A. spinosus (common names in English include Nigerian thorn, spiny amaranth, prickly amaranth, and spiny pigweed) is a thorny weed common as ruderals as well as in the wild (Figure 1). The leaves are consumed in different parts of Nigeria and used as livestock feed. Native to the Americas and introduced to Nigeria. Stems and leaves are hairless, sometimes shiny in appearance and the leaves characteristically have rigid, sharp spines of variable sizes [37].

A. thunbergii. (common English names include wild amaranth, wild spinach, and pigweed) is a popular species in Northern Nigeria that is used for flavouring food. The leaves are also valued as food. Plants can grow up to 55 cm. The stem is hairless, simple or branched, angular but with hairs towards the top (Figure 1). Flowers are greenish in short axillary clusters, and unisexual [38]. The fruit is an ovoid-ellipsoid to the pyriform capsule. The species is native to Africa but introduced to Nigeria.

A. tricolor (common name in English are amaranth, Chinese spinach, and Joseph’s coat) is a multi-coloured species of amaranth often yellow, red and green (Figure 1). The plant is valued as an ornamental as well as edible leaves and stems in Nigeria. It is native to the old world tropics that can grow up to 125 cm in moist and mesic soil conditions. The plant can tolerate hot summer conditions [39]. The flowers are non-showy.

A. viridis (common English names include green amaranth, local tote, and African spinach) is a highly branched amaranth with edible ovate, long leaves (Figure 1). The plant can grow up to 60–80 cm. In Nigeria, A. viridis is a common weed that is also found under cultivation across the country. Among the weedy amaranths in Nigeria, A. viridis is most the consumed [40]. The plant is native to East Asia.


3. Ethnobotany of amaranths found in Nigeria

Local knowledge, utilisation, and practices (including superstitious cultures) that have evolved over the years with regards a specific plant is regarded as ethnobotany [41, 42, 43, 44]. Most amaranth is believed to have originated from America where the Aztec and Inca scripts show early utilisation but the exact date of introduction to Nigeria remains unclear. However, Nigerians have interacted with Amaranthus spp. for many centuries resulting in different cultural practices and beliefs that have locally sustained the germplasm and endeared it to the people. Some of the diverse ethnic groups in Nigeria call almost all the varieties with the same local name like shokoyokoto, efo, tete, arowo jeja (Yoruba), Akwukwo, inene (Igbo), Boroboro (Fulani), and Alaiyaho (Hausa). Indigenous people consider most of the amaranth species available in their vicinity as the same [45]. They serve multipurpose ethnological roles as medicines, dyes, home decorators, animal feed, human food, and superstitious practices to local gods. Dried, ground Amaranthus parts are used to produce local drugs which may be consumed alone or mixed with water or added to local soups.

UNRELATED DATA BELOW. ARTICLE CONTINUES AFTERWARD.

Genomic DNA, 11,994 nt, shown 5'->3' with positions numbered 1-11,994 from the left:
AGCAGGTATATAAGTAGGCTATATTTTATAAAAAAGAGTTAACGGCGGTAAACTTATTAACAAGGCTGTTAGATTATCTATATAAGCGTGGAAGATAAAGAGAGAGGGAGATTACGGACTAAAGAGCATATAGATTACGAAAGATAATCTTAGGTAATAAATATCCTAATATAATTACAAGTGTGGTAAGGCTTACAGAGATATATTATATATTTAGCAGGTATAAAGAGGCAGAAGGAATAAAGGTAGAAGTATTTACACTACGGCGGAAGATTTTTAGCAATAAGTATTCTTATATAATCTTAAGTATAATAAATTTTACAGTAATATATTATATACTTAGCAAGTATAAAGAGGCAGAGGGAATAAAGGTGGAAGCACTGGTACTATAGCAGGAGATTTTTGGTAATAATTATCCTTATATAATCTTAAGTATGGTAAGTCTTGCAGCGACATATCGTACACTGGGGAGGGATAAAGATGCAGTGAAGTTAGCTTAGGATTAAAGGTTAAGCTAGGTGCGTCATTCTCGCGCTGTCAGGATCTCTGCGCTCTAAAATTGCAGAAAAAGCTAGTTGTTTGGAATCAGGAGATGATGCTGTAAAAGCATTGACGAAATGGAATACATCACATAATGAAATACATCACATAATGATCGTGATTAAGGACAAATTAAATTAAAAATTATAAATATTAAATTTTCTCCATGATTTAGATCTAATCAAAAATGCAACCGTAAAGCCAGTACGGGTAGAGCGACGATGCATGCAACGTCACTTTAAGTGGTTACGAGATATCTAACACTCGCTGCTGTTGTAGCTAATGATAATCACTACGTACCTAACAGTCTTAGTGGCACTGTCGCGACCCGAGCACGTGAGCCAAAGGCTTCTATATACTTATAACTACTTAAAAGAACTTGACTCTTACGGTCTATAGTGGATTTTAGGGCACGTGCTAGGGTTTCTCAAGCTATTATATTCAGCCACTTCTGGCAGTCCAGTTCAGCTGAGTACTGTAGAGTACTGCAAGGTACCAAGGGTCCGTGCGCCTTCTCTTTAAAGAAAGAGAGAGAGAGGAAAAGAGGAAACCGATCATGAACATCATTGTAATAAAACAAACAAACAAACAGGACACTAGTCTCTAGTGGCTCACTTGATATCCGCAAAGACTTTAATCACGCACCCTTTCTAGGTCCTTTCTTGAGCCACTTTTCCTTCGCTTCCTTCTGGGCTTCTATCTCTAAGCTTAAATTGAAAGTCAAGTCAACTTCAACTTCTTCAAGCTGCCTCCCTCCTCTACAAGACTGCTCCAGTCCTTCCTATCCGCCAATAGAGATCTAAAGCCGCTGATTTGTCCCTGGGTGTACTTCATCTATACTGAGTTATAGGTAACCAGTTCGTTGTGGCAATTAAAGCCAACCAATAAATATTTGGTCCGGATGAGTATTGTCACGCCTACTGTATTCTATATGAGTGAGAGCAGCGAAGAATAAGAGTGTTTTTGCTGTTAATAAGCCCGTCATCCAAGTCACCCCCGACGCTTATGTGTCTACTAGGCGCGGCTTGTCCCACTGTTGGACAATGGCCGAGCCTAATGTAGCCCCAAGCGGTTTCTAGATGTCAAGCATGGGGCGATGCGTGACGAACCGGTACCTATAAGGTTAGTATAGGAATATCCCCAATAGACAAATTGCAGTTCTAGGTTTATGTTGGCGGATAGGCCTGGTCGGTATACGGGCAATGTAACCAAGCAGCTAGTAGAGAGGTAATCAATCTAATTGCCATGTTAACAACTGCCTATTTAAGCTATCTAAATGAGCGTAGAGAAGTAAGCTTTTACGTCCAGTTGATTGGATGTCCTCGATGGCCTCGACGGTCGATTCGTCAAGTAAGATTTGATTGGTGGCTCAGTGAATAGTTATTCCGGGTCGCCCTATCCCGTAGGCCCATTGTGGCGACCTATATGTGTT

The plant is used in medicines in the treatment of eye, ear, and stomach troubles as well as for dysentery, diarrhoea, diuretics, lactation boost, anus, haemorrhoids, menstrual cycle, venereal diseases, paralysis, epilepsy, convulsion, and spasm [45]. According to Alegbejo [46], it was reported that boiled leaves and roots of Amaranthus spp. are used as a laxative, diuretic, anti-diabetic, antipyretic, anti-snake venom, antileprotic, anti-gonorrhoeal, expectorant, to relieve breathing in acute bronchitis due to their anti-inflammatory properties, immunomodulatory activity, anti-androgenic activity and anthelmintic properties. It is a common belief in South Eastern parts of Nigeria that the consumption of amaranth leaves and stem in the soup will boost blood count and revitalise the body. In the same region, hot amaranth soup served with fish is often prepared for nursing mothers to boost their immunity. In the South Western region of Nigeria, consumption of fresh (uncooked) but mature amaranth leaves is used in the treatment of mouth and stomach ulcers. In some parts of Northern Nigeria, the red inflorescence is used to make dyes as well as a traditional drink for stomach pains. In North Central parts of Nigeria, amaranth extract is applied to boils until the purse is discharged and the wet plan is tied to Whitlow as it helps it to dry up faster [47].